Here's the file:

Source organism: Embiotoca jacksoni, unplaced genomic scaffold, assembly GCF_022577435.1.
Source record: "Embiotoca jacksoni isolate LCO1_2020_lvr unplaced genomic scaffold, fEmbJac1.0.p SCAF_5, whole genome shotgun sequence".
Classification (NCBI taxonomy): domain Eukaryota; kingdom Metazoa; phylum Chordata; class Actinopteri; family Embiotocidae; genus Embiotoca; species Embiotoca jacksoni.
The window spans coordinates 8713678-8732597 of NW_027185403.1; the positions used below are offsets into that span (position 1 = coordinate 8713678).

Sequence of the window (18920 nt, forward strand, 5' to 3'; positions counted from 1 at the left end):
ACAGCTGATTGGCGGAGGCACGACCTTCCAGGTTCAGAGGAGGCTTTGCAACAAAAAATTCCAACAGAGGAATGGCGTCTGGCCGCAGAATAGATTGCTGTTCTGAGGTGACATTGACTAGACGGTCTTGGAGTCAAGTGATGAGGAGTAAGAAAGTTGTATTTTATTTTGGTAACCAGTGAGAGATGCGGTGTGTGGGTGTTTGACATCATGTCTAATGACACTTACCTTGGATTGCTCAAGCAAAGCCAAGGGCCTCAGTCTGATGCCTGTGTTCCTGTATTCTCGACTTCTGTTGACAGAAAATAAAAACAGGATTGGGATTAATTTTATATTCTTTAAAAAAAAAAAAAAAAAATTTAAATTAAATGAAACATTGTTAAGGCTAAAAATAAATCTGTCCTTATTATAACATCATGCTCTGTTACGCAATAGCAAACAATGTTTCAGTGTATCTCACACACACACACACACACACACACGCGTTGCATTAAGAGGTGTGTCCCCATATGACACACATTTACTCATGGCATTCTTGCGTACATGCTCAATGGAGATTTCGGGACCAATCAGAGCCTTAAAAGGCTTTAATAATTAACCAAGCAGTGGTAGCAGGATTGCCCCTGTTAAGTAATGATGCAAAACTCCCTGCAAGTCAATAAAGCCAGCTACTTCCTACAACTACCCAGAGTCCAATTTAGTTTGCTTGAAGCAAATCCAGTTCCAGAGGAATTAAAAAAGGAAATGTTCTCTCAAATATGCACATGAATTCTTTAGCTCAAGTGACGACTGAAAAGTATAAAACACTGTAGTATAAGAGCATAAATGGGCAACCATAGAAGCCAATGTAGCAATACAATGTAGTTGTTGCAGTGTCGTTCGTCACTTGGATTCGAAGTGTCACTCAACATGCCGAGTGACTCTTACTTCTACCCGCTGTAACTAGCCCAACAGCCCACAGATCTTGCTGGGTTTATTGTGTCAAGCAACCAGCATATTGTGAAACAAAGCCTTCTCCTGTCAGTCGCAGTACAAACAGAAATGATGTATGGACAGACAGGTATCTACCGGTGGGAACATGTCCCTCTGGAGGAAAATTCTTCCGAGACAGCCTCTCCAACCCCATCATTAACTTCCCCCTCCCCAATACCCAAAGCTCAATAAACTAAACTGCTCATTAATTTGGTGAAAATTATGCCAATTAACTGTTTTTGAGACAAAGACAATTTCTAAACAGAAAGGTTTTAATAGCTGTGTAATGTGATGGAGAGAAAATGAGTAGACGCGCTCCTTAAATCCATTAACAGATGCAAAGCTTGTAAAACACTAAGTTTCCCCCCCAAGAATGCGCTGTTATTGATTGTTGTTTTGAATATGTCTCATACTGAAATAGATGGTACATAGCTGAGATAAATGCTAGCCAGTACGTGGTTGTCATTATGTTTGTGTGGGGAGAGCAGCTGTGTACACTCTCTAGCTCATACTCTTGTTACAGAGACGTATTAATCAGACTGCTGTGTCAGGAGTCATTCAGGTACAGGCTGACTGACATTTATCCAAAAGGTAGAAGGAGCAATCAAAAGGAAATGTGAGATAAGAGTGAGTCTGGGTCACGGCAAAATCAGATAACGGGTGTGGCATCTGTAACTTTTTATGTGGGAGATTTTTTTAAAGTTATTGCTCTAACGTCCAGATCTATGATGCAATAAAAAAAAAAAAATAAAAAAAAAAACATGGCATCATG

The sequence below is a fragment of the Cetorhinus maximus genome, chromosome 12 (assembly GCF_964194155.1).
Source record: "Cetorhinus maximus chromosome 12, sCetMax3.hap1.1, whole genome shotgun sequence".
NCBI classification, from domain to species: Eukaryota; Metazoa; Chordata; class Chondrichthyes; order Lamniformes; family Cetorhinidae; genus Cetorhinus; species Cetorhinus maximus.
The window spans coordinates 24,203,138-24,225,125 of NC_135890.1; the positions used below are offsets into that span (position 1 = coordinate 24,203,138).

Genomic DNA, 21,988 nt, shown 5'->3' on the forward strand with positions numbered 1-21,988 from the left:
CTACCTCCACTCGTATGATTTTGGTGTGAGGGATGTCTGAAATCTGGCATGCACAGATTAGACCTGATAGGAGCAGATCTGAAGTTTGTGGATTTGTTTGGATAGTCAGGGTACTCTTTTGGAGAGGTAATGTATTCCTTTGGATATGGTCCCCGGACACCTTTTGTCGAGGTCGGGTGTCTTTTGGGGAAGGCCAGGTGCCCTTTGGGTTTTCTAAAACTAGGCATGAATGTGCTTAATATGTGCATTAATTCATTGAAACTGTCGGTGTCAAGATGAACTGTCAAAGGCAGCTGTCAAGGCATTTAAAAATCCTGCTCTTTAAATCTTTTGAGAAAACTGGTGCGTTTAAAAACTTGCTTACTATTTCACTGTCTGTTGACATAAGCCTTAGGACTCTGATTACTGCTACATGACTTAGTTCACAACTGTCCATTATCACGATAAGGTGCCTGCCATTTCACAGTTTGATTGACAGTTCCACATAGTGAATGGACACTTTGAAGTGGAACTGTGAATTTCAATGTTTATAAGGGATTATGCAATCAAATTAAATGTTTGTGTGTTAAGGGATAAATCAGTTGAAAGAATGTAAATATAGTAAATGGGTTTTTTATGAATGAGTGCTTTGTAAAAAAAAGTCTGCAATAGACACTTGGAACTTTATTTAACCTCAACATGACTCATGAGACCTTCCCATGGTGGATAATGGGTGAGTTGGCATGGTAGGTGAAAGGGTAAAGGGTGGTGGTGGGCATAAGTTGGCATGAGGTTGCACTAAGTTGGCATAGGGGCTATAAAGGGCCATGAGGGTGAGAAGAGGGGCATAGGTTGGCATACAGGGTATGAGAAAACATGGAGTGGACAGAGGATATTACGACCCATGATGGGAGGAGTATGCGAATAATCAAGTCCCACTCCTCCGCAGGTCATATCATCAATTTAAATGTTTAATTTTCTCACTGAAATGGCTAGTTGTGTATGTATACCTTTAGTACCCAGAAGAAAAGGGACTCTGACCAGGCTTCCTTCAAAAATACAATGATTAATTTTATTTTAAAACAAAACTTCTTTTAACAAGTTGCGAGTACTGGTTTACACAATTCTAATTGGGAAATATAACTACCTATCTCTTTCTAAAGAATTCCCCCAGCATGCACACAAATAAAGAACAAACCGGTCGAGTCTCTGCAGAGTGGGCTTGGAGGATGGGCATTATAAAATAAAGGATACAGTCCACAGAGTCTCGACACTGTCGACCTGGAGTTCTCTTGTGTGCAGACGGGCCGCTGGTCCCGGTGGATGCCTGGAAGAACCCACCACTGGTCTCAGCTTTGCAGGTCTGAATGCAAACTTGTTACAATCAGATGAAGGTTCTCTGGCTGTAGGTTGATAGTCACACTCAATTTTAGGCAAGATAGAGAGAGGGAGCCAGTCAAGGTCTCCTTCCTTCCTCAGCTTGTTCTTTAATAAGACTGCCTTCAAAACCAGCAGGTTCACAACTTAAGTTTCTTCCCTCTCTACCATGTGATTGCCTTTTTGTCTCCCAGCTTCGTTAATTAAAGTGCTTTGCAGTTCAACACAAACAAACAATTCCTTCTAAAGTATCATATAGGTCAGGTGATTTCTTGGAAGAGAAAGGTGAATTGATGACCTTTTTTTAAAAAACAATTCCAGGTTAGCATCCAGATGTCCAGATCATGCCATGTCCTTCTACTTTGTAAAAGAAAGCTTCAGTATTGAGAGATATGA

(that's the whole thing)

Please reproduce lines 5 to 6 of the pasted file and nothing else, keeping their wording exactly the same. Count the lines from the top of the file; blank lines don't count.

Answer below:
Sequence of the window (18920 nt, forward strand, 5' to 3'; positions counted from 1 at the left end):
ACAGCTGATTGGCGGAGGCACGACCTTCCAGGTTCAGAGGAGGCTTTGCAACAAAAAATTCCAACAGAGGAATGGCGTCTGGCCGCAGAATAGATTGCTGTTCTGAGGTGACATTGACTAGACGGTCTTGGAGTCAAGTGATGAGGAGTAAGAAAGTTGTATTTTATTTTGGTAACCAGTGAGAGATGCGGTGTGTGGGTGTTTGACATCATGTCTAATGACACTTACCTTGGATTGCTCAAGCAAAGCCAAGGGCCTCAGTCTGATGCCTGTGTTCCTGTATTCTCGACTTCTGTTGACAGAAAATAAAAACAGGATTGGGATTAATTTTATATTCTTTAAAAAAAAAAAAAAAAAATTTAAATTAAATGAAACATTGTTAAGGCTAAAAATAAATCTGTCCTTATTATAACATCATGCTCTGTTACGCAATAGCAAACAATGTTTCAGTGTATCTCACACACACACACACACACACACACGCGTTGCATTAAGAGGTGTGTCCCCATATGACACACATTTACTCATGGCATTCTTGCGTACATGCTCAATGGAGATTTCGGGACCAATCAGAGCCTTAAAAGGCTTTAATAATTAACCAAGCAGTGGTAGCAGGATTGCCCCTGTTAAGTAATGATGCAAAACTCCCTGCAAGTCAATAAAGCCAGCTACTTCCTACAACTACCCAGAGTCCAATTTAGTTTGCTTGAAGCAAATCCAGTTCCAGAGGAATTAAAAAAGGAAATGTTCTCTCAAATATGCACATGAATTCTTTAGCTCAAGTGACGACTGAAAAGTATAAAACACTGTAGTATAAGAGCATAAATGGGCAACCATAGAAGCCAATGTAGCAATACAATGTAGTTGTTGCAGTGTCGTTCGTCACTTGGATTCGAAGTGTCACTCAACATGCCGAGTGACTCTTACTTCTACCCGCTGTAACTAGCCCAACAGCCCACAGATCTTGCTGGGTTTATTGTGTCAAGCAACCAGCATATTGTGAAACAAAGCCTTCTCCTGTCAGTCGCAGTACAAACAGAAATGATGTATGGACAGACAGGTATCTACCGGTGGGAACATGTCCCTCTGGAGGAAAATTCTTCCGAGACAGCCTCTCCAACCCCATCATTAACTTCCCCCTCCCCAATACCCAAAGCTCAATAAACTAAACTGCTCATTAATTTGGTGAAAATTATGCCAATTAACTGTTTTTGAGACAAAGACAATTTCTAAACAGAAAGGTTTTAATAGCTGTGTAATGTGATGGAGAGAAAATGAGTAGACGCGCTCCTTAAATCCATTAACAGATGCAAAGCTTGTAAAACACTAAGTTTCCCCCCCAAGAATGCGCTGTTATTGATTGTTGTTTTGAATATGTCTCATACTGAAATAGATGGTACATAGCTGAGATAAATGCTAGCCAGTACGTGGTTGTCATTATGTTTGTGTGGGGAGAGCAGCTGTGTACACTCTCTAGCTCATACTCTTGTTACAGAGACGTATTAATCAGACTGCTGTGTCAGGAGTCATTCAGGTACAGGCTGACTGACATTTATCCAAAAGGTAGAAGGAGCAATCAAAAGGAAATGTGAGATAAGAGTGAGTCTGGGTCACGGCAAAATCAGATAACGGGTGTGGCATCTGTAACTTTTTATGTGGGAGATTTTTTTAAAGTTATTGCTCTAACGTCCAGATCTATGATGCAATAAAAAAAAAAAAATAAAAAAAAAAACATGGCATCATG